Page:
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Fact Sheet: U.S.–Germany Security Cooperation

June 07, 2011

The United States and Germany share a unique history of security cooperation that began in the aftermath of World War II, developed throughout the Cold War – especially after German accession to NATO in 1955 – and grew even stronger following the reunification of Germany. Today, the United States and Germany are allies in confronting challenges around the world, from combating terrorism and piracy to stemming nuclear proliferation. Germany is home to the largest permanent American force contingent outside the United States with 51,000 troops. This forward presence enables the United States to maintain a strong and robust transatlantic relationship with its European partners and allies and demonstrates America's enduring commitment to European security and collective defense. The training provided at the 13 major U.S. installations in Germany prepares NATO and partner forces for vital multi-national operations overseas.

Stationing and Caring for U.S. Troops: Germany is the permanent host to eight U.S. military headquarters including U.S. European Command (USEUCOM), U.S. Africa Command (USAFRICOM), U.S. Army Europe (USAREUR), and U.S. Air Force Europe (USAFE). The Joint Multinational Training Center (JMTC) in Bavaria is the largest U.S. military training center outside of the continental United States. The JMTC provided training for over 92,000 personnel from the United States, Germany and 52 allied and partner nations in 2010. Germany is also home to the largest overseas Department of Defense medical facility in the world – Landstuhl Regional Medical Center (LRMC) – located near Ramstein Air Force Base. LRMC has primary responsibility for providing medical care to U.S. service members wounded in Afghanistan and Iraq. In just the past seven years, LRMC has treated over 60,000 patients airlifted from Iraq and Afghanistan.

Afghanistan: Germany has been an integral part of the UN-mandated International Security Assistance Force (ISAF) since its establishment in 2002. Germany is the third largest troop contributor with 5,000-plus troops and commands the entire ISAF northern region, which encompasses one-fourth of the country. Germany also leads two Provincial Reconstruction Teams (PRTs) and operates the main logistic base that supports all forces in the region, including 5,000 U.S. troops. Germany runs one of the largest police training programs in the country and actively trains and mentors the Afghan National Army. Germany deployed AWACs air crews to Afghanistan in April 2011to free up other allies to participate in NATO operations in Libya.

International Peace Operations: U.S. and German troops work together effectively in NATO and UN operations worldwide due in part to the joint training and capacity-building performed at U.S. military installations in Germany. With over 1,000 troops on the ground, Germany is the largest contributor to international peace-keeping operations in Kosovo. German and American maritime forces are also deployed to combat piracy off the Horn of Africa.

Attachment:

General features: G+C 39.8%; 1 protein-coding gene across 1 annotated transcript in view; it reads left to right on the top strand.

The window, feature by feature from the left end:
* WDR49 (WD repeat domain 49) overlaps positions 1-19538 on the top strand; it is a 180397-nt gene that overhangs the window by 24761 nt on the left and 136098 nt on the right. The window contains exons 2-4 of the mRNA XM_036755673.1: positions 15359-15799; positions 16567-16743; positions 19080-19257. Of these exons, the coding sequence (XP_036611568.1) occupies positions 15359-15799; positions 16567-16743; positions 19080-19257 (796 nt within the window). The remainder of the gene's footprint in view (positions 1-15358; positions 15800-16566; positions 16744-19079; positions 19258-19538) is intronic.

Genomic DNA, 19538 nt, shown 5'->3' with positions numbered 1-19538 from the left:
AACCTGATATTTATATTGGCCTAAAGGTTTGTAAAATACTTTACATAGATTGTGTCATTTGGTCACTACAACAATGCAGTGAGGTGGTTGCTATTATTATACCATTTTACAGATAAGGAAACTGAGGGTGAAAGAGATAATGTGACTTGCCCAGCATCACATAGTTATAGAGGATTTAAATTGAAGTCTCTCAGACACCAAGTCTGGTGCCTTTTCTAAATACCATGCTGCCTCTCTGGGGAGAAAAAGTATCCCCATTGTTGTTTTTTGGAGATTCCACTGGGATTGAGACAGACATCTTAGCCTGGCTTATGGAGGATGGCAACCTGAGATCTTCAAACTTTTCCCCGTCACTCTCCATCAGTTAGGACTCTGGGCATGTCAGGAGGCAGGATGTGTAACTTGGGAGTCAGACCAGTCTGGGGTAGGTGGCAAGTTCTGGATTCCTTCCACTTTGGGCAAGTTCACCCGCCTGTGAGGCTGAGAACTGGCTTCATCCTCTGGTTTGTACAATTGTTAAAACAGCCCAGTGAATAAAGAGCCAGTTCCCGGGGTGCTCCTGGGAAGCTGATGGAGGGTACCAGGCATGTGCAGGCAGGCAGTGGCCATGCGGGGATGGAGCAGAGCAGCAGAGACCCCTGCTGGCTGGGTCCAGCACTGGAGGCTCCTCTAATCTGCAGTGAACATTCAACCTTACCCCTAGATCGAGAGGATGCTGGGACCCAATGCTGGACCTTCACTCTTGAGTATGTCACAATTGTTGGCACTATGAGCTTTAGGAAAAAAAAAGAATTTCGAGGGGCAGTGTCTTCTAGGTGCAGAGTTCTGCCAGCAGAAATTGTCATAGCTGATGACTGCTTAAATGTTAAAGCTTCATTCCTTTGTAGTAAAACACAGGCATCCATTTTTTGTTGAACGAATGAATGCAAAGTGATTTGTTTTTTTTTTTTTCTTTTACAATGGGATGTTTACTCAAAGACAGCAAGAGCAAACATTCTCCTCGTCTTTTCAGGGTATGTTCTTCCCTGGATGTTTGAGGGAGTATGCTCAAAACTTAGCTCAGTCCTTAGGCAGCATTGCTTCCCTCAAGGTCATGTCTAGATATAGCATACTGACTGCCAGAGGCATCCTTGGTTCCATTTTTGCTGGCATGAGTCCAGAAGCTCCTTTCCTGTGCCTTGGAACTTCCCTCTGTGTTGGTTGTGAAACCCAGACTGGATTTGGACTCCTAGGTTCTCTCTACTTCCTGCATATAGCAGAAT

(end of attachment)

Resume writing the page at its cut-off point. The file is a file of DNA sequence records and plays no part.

Nuclear Non-Proliferation and Security: Germany and the United States cooperate closely on the full range of international non-proliferation initiatives, including the Proliferation Security Initiative, the Nuclear Suppliers Group, G-8 Global Partnership, and the Global Initiative to Combat Nuclear Terrorism. President Obama hosted Chancellor Merkel at the Nuclear Security Summit in 2010 and the United States and Germany reaffirmed their commitment to work with other Summit participants to rid the world of unsecured nuclear material. Germany and the United States have also worked together to create a strong and effective sanctions regime against Iran to bring that country's nuclear program in compliance with international requirements. Germany has also supported many of President Obama's nuclear and missile defense goals, including maintaining a safe, secure, and reliable nuclear deterrent for the defense of all NATO allies as well as establishing the European Phased Adaptive Approach to missile defense.

Counterterrorism and Law Enforcement Cooperation: Germany and the United States have a robust cooperative relationship on counterterrorism, law enforcement and homeland security matters. Through the Security Cooperation Group, the Department of Homeland Security and the German Federal Interior Ministry enhanced bilateral cooperation on aviation security, cyber security, countering violent extremism and transnational crime. Germany and the United States also signed a first-of-its-kind Preventing and Combating Serious Crime (PCSC) Agreement in 2008 to allow information sharing of fingerprints on suspected criminals and terrorists. In addition, Germany plays an important leadership role in advancing counterterrorism cooperation between the United States and the European Union.

Barack Obama, Fact Sheet: U.S.–Germany Security Cooperation Online by Gerhard Peters and John T. Woolley, The American Presidency Project

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